Had there been any really great men among our statesmen they would have discovered the cause of the alternate “ups and downs” in the prosperity of the country, and, at least, have attempted 11some remedy. But we may look in vain through the whole list of those who have, one after another, prominently occupied public attention, for a great mind in the sense of instituting reforms in government; in replacing vicious by beneficent legislation. Washington, who will always be deservedly revered, was in no sense a great man save in goodness. As a general or statesman he has been excelled by dozens since his time, not one of whom has left anything behind him that will make his name immortal. To be immortal in history requires that there shall be some basis for it living in the Government, or in the industrial habits of the people, or in their religious faiths or rites. Buddha in India, Confucius in China, Zoroaster in Persia, Mahomet among Mahomedans, and Jesus amongst Christians, have immortality. But the religious element, per se, never would have civilized the world. Indeed the nations most under the influence of religious sentiments have done the least to spread civilization into unknown countries. It is the warlike and intellectual, in contradistinction to the religious and æsthetic, nations to whom we owe the almost world-wide enlightenment of the present, while the latter have remained shut up within themselves, and are nothing but what their religion makes them. The contrast between Egypt and India or China is, in this respect, most striking. Egypt, becoming great at home, pushed out into the surrounding world. With its immense armies under Sesostris and its no less potent power emanating from the wise men who made the Alexandrian library a possibility, it left its impress so fixed upon the world that, even to this day, there are many things in the habits and customs of the nations, especially in their literature and philosophies, that are Egyptian. It was an Egyptian colony which laid the foundation in Greece at Athens for the splendid civilization that was there developed; for the glory, the military renown and the arts and sciences that afterwards made Greece at once the admiration and wonder of the world.


The Egyptians were also a maritime people who made voyages for discovery. It was under the instructions of one of its kings—Nechos—that 12some skilful Phœnician sailors first sailed round the coast of Africa. Six hundred years B.C. an attempt was also made to do what the French engineer Lesseps has since done—to cut a canal across the Isthmus of Suez. I mention these facts to show how all the really great things that have done the world most good have had their origin in some one great mind, who still lives in the immortality of his creations, having impressed himself inexpungibly upon the descent of the race and on civilization; and by this showing to call attention to the further fact that the number of the great who live in the present is extremely small, and finally to show that this country has not produced even one such mind outside the purely intellectual plane. The names of Fulton and Field will live until steam, as a motor power, shall be superseded by some more potent agent, and until the telegraphic wires shall be no longer required to transmit the thoughts of one to another at the antipodes of the earth; but in government the list is blank.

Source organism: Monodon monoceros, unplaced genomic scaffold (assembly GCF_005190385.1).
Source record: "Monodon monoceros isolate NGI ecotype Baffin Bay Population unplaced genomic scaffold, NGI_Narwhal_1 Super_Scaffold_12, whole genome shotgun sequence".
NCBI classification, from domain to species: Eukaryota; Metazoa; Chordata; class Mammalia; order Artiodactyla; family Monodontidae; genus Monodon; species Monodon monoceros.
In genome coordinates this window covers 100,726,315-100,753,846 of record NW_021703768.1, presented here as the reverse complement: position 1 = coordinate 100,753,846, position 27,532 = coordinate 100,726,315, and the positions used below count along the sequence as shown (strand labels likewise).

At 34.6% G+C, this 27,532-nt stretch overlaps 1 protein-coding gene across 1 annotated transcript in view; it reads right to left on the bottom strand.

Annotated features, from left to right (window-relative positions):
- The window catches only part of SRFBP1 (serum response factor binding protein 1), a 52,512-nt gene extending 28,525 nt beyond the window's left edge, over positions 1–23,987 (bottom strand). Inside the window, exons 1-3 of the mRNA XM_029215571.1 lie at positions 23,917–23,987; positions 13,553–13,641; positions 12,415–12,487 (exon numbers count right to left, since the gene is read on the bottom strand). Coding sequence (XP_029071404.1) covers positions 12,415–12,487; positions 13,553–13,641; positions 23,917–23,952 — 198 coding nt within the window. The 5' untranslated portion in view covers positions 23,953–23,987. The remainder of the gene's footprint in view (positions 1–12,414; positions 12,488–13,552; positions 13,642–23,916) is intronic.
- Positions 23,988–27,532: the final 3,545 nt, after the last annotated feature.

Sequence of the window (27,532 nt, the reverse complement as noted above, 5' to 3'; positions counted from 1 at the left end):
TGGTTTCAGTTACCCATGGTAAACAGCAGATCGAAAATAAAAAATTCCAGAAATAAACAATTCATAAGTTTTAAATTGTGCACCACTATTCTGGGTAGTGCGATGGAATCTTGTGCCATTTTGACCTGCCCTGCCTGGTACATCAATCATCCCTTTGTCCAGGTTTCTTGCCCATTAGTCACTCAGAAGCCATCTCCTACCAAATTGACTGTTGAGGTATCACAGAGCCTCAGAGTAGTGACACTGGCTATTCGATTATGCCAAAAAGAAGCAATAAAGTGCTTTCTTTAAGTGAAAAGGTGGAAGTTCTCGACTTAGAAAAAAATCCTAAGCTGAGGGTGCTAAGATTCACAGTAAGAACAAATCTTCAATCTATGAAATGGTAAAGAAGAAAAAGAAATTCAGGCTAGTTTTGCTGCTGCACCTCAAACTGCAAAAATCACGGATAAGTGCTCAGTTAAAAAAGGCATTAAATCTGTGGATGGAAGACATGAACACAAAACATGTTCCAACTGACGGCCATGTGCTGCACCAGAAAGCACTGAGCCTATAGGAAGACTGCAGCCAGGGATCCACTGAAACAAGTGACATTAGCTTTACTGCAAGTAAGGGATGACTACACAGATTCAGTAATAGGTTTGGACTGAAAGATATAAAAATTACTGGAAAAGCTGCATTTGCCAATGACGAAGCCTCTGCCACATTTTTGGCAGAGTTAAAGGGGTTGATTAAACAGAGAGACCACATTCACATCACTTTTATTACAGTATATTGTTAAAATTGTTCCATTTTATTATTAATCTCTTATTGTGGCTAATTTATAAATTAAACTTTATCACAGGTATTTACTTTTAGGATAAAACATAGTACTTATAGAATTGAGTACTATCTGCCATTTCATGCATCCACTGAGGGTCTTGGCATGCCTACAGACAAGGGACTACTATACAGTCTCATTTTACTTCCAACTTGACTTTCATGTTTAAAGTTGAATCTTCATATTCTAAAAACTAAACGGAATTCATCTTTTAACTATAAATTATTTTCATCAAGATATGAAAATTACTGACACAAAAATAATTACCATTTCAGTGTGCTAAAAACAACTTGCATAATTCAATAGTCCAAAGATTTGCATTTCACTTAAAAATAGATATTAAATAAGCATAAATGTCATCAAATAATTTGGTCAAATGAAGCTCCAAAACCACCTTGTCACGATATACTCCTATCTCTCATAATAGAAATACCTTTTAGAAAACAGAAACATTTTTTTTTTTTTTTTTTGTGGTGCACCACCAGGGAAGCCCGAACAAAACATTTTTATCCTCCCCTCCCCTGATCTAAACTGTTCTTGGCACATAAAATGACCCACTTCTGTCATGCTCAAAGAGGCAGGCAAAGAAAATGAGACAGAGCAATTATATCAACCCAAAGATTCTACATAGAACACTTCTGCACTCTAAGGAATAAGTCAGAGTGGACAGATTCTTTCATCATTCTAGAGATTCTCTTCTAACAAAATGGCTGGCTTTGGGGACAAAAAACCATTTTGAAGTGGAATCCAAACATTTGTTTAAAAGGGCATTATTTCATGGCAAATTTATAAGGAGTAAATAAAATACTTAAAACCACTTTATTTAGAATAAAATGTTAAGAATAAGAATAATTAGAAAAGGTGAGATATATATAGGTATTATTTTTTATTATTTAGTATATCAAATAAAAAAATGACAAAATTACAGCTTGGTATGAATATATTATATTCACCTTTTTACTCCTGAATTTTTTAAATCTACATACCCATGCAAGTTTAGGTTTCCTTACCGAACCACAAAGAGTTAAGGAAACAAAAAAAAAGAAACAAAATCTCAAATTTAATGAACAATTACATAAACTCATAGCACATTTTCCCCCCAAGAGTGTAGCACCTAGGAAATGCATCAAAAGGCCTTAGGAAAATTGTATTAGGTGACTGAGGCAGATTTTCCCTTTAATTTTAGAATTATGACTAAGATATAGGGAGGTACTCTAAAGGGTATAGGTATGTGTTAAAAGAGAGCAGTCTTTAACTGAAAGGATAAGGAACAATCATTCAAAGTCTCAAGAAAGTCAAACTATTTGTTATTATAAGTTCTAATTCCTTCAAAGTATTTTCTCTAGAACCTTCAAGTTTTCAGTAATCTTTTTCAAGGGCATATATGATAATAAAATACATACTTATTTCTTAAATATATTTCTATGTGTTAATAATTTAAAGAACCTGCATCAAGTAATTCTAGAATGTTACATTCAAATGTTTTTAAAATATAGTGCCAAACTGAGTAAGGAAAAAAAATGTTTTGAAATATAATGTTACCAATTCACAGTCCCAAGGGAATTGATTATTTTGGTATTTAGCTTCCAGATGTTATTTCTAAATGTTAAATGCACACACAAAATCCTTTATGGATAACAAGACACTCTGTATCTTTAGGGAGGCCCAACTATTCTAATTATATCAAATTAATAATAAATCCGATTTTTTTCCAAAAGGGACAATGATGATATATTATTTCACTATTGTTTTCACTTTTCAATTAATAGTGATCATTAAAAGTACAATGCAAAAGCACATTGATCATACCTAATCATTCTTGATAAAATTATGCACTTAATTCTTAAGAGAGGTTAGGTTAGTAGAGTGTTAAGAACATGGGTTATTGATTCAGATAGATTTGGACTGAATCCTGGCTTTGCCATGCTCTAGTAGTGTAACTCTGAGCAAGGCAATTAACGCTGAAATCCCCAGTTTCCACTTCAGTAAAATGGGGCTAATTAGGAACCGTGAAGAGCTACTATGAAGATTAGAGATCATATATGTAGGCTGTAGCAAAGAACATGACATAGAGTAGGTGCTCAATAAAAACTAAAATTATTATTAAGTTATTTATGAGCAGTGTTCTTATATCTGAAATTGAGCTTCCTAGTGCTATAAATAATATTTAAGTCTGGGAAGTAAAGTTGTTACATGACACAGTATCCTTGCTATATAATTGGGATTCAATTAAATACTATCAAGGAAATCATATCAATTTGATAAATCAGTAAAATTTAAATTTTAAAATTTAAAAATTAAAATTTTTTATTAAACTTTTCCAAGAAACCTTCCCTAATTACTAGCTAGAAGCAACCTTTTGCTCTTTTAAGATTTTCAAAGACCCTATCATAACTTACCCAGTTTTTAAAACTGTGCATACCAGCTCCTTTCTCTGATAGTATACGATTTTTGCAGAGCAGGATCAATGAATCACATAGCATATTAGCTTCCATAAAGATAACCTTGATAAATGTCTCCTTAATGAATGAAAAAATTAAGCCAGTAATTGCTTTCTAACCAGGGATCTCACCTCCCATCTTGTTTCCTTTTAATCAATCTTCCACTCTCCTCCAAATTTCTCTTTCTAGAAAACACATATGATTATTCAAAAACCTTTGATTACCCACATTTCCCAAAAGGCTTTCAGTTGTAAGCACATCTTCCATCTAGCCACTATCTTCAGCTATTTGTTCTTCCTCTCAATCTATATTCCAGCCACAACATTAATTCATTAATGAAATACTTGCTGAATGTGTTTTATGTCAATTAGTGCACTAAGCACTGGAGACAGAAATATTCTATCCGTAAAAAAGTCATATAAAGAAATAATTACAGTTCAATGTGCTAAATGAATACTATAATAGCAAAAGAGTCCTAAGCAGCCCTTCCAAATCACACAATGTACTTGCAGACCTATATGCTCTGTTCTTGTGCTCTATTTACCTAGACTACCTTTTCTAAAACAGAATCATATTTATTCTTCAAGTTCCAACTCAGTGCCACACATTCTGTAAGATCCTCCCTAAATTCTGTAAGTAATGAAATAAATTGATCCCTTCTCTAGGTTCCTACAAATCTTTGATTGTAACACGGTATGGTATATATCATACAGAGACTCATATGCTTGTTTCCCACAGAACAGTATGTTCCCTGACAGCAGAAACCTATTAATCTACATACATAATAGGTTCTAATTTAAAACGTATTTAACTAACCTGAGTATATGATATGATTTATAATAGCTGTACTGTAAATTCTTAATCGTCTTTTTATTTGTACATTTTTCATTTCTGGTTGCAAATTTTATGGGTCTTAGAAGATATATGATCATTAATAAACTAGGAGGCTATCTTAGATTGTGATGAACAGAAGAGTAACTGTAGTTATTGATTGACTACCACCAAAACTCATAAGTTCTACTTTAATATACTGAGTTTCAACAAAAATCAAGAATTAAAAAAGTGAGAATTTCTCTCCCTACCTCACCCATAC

Our basis must, however, be made still broader. Greece was founded upon principles brought from Egypt; but in that small country a new era was born. Egyptian achievements were the culmination of an era of civilization of which Greece was fruit, and became the seed for the next. Not only did Greece dim the splendour of Egyptian warfare, but she also surpassed her in intellectual attainment. The names of Plato, Socrates, Aristotle, Archimedes, Xenophon, will live in philosophy as long as there is a literature; while Marathon, Thermopylae, Salamis, Platea and Mycale will stand for ever unapproachable in military and naval glory, conclusive evidence of the power of order and organization over mere numbers and brute force.